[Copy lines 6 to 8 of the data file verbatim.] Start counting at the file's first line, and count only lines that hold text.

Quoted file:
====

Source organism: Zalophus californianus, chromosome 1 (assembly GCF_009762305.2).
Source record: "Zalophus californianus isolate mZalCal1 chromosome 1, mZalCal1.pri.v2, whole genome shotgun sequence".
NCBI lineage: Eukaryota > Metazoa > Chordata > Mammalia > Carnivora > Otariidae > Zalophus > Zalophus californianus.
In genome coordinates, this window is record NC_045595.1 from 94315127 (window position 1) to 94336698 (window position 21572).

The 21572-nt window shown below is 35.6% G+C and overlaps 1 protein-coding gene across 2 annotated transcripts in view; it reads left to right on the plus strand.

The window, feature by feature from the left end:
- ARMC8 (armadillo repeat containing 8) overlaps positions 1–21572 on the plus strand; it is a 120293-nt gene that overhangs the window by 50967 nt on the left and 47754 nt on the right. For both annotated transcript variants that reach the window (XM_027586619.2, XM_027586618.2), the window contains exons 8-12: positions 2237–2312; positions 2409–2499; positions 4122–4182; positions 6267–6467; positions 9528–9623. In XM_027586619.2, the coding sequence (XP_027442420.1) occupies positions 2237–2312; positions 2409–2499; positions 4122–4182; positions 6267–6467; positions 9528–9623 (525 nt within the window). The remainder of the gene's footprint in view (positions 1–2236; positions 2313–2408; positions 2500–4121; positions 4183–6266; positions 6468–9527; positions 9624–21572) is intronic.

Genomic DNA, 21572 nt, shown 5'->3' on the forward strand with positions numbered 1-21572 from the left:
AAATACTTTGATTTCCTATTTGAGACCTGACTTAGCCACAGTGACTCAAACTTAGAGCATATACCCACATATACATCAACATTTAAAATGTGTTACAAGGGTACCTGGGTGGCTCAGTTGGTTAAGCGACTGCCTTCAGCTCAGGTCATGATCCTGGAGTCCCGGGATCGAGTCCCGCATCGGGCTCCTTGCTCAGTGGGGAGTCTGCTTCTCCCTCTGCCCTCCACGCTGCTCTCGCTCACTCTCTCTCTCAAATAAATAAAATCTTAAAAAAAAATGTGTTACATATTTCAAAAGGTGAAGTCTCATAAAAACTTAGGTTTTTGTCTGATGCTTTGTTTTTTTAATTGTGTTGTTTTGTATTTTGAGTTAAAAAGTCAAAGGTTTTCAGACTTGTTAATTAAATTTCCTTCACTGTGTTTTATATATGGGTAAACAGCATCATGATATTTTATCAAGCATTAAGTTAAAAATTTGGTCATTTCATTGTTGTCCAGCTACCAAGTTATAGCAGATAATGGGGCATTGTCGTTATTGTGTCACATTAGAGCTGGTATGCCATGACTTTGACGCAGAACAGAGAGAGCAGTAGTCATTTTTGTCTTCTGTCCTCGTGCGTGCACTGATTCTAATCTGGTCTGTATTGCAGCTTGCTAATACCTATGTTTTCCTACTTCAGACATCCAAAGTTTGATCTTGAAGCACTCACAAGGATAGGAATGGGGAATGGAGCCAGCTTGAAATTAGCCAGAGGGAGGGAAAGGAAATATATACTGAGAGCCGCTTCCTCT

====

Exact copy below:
The window, feature by feature from the left end:
- ARMC8 (armadillo repeat containing 8) overlaps positions 1–21572 on the plus strand; it is a 120293-nt gene that overhangs the window by 50967 nt on the left and 47754 nt on the right. For both annotated transcript variants that reach the window (XM_027586619.2, XM_027586618.2), the window contains exons 8-12: positions 2237–2312; positions 2409–2499; positions 4122–4182; positions 6267–6467; positions 9528–9623. In XM_027586619.2, the coding sequence (XP_027442420.1) occupies positions 2237–2312; positions 2409–2499; positions 4122–4182; positions 6267–6467; positions 9528–9623 (525 nt within the window). The remainder of the gene's footprint in view (positions 1–2236; positions 2313–2408; positions 2500–4121; positions 4183–6266; positions 6468–9527; positions 9624–21572) is intronic.

Genomic DNA, 21572 nt, shown 5'->3' on the forward strand with positions numbered 1-21572 from the left: